When it comes to Europe's future, the egos of the heads of the most important EU institutions play an important role. Council President Van Rompuy was actually tasked with presenting a paper to be considered at the summit, but Commission President Barroso preempted him. Thirteen days before the meeting, he presented the public with a 51-page document titled "Blueprint For a Deep and Genuine Economic and Monetary Union," in which Barroso describes his proposals for the reorganization of the EU. "In this type of monetary union," he writes, "all major economic and fiscal policy choices of its member states should be subject to deeper coordination, endorsement and surveillance at the European level." Barroso proposes establishing an economic government in three phases.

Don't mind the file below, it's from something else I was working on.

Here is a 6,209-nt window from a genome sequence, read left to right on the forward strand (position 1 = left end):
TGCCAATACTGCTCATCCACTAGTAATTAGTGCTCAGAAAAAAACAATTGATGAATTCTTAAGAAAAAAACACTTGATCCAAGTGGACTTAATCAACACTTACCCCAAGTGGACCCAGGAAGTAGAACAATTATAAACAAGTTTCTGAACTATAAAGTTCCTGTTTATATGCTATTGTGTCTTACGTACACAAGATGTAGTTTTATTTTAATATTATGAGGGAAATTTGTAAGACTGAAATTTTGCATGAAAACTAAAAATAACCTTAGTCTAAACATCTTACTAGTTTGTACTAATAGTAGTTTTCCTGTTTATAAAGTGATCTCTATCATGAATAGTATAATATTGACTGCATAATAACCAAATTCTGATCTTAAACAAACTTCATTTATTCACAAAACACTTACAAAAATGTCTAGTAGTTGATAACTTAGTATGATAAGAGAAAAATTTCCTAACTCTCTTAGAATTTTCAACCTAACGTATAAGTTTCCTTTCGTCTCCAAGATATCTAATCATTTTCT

Van Rompuy followed suit five days later. His paper consisted of only 15 pages, and the title didn't sound as ambitious: "Towards a Genuine Economic and Monetary Union." Although Van Rompuy had borrowed Barroso's three-step model, revolutionary proposals like the establishment of a debt redemption fund and a European Finance Ministry were eliminated. There was, however, still talk of an independent "fiscal capacity" for the euro zone, the coordination of labor market and tax policy, and of "common decision-making" on national budgets.
Berlin Dismisses Reform Plans as 'Science Fiction'
In the meantime, he had spoken with many European leaders by phone, and he quickly found out that there is no strong support for deeper integration in Europe.
"Most of it is science fiction," German State Secretary Link says dismissively at the luncheon in Brussels, referring to the first Van Rompuy document.